No explanation as to why any election promises were broken: Treasurer Joe Hockey. Photo: Andrew Meares
It was an austerity budget and an austerity media conference by Joe Hockey. No elaborate charts and graphs, no PowerPoint presentation, no laser pointers. It may have been Hockey’s first budget as Treasurer, but there was to be none of the all-dancing, all-singing choreography employed by the likes of predecessors Wayne Swan, Peter Costello or Paul Keating to prove the genius of his figuring. There was, too, another, sharper departure from the past. This was a double act, something unheard of among notoriously egocentric treasurers.
Hockey was accompanied by his trusted cigar-smoking sidekick, Mathias Cormann, Finance Minister and acting Assistant Treasurer. It was as if, somehow, the budget presentation had devolved into an episode of Boston Legal, Denny Crane and Alan Shore taking the evening air and mulling the meaning of life. Or perhaps Hockey simply felt he needed back-up in this period of broken promises and ”contributing”.
Poor Arthur Sinodinos. Might he have been granted this unusual honour if he had not been laid low as assistant treasurer, forced into the unforgiving glare of NSW’s anti-corruption commission instead of the TV lights in the budget lock-up? He and we will never know, for Joe and Mathias appear to have become so inseparable in the lead-up to the budget that Arthur has been cut from the script altogether.
In deference, perhaps, to lean times, Hockey said he would spare the crowd of media a long preamble, the like of which the assembly had expected from previous incumbents. Glory be, true to the Treasurer’s word, he and Cormann offered little beyond rehearsed lines about the importance of structural reform and the need for everyone to contribute towards a better future. Tough guys, it seems, don’t blab.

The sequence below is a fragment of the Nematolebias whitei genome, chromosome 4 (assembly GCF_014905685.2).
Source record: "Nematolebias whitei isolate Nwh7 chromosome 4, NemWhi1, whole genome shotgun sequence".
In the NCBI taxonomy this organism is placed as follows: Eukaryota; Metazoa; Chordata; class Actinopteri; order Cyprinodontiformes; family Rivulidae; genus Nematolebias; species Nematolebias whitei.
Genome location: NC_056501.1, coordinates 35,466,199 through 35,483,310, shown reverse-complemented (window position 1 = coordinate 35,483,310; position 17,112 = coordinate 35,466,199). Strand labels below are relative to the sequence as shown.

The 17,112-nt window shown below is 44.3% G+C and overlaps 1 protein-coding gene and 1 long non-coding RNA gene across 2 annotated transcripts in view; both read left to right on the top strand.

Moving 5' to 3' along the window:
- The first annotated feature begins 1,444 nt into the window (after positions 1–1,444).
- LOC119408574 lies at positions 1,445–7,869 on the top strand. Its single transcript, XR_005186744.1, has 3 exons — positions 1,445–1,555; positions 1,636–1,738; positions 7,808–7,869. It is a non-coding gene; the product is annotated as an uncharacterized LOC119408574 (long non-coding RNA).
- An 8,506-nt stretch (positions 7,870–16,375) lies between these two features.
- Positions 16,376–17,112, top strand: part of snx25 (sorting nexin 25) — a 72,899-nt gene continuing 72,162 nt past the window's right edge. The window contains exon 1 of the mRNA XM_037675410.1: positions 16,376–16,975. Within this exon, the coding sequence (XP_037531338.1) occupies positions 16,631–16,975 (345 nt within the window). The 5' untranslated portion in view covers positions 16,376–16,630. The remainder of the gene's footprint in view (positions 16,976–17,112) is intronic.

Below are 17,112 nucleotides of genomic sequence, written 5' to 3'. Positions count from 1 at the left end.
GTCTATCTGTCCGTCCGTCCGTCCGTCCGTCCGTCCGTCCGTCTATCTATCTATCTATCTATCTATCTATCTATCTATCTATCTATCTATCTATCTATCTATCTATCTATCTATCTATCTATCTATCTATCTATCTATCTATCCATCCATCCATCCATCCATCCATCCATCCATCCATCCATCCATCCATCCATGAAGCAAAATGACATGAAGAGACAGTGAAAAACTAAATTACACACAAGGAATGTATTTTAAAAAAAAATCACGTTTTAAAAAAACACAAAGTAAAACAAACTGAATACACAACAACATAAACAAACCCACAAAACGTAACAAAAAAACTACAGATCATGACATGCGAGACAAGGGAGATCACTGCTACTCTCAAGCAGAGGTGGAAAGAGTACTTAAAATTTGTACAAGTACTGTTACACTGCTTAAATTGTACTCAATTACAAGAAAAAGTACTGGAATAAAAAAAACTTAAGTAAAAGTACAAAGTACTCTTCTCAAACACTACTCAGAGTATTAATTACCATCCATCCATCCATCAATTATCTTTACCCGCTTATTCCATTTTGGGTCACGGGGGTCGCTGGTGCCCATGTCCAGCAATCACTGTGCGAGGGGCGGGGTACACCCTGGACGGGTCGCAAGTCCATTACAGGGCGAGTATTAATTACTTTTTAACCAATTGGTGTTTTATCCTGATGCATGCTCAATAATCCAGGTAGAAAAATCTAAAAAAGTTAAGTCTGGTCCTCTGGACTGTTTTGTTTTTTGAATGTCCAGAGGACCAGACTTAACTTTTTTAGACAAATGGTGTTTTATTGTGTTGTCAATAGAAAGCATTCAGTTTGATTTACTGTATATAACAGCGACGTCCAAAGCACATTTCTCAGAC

Nor, apparently, do they need fancy stage settings. Just the standard Liberal blue background imprinted with the modest words ”Australia’s Economic Action Strategy, Budget 2014”, a pair of microphones and four Australian flags. If this was indeed some episode of Boston Legal, it was a low-rent version, and the producers had scrimped on the script.
There was, of course, not a glimpse of a self-satisfied cigar as Hockey and Cormann explained that they had promised a ”contribute and build budget”, and that they had delivered it. Less keen were they to offer an explanation about breaking election promises about no new taxes.
”The most significant promises we made were to fix the budget and improve the economy, and that’s what we have done,” said Hockey. The pain that would have been inflicted on future generations if tough decisions had not been taken, added Hockey, would have ”been awful”. More awful, he took care not to say, than the pain he was actually inflicting.
He was overly keen to present his wrangling with the cost of running the nation as the work of an honest broker bowed beneath the weight of responsibility, knowing the consequences. ”We’re being upfront with the Australian people, my God,” he expostulated.
Anyway, he had resisted ”going harder” during the first one and two years for fear of detracting from growth. As for taking the axe to all sorts of bureaucracies, why, the federal government had to take responsibilities for the things it ran and fix duplication. The states ran hospitals and schools and Canberra couldn’t be seen as some sort of ”honey pot”.
Hockey and Cormann took some umbrage to the suggestion that young unemployed people would be left with nothing to lean upon now they were being denied unemployment benefits for the first six months. Many unemployed, said Hockey, got redundancy payments and there were things like family tax benefits and concession cards and loans if they started a trade.
The young, added Cormann, would ”earn or learn”. And with that, they were gone.
It was the shortest and least fancy budget lock-up presentation in memory, which seemed a tad in conflict with Hockey’s declaration that the budget papers contained ”once-in-generation reforms”, but perhaps that simply made it in tune with straitened times.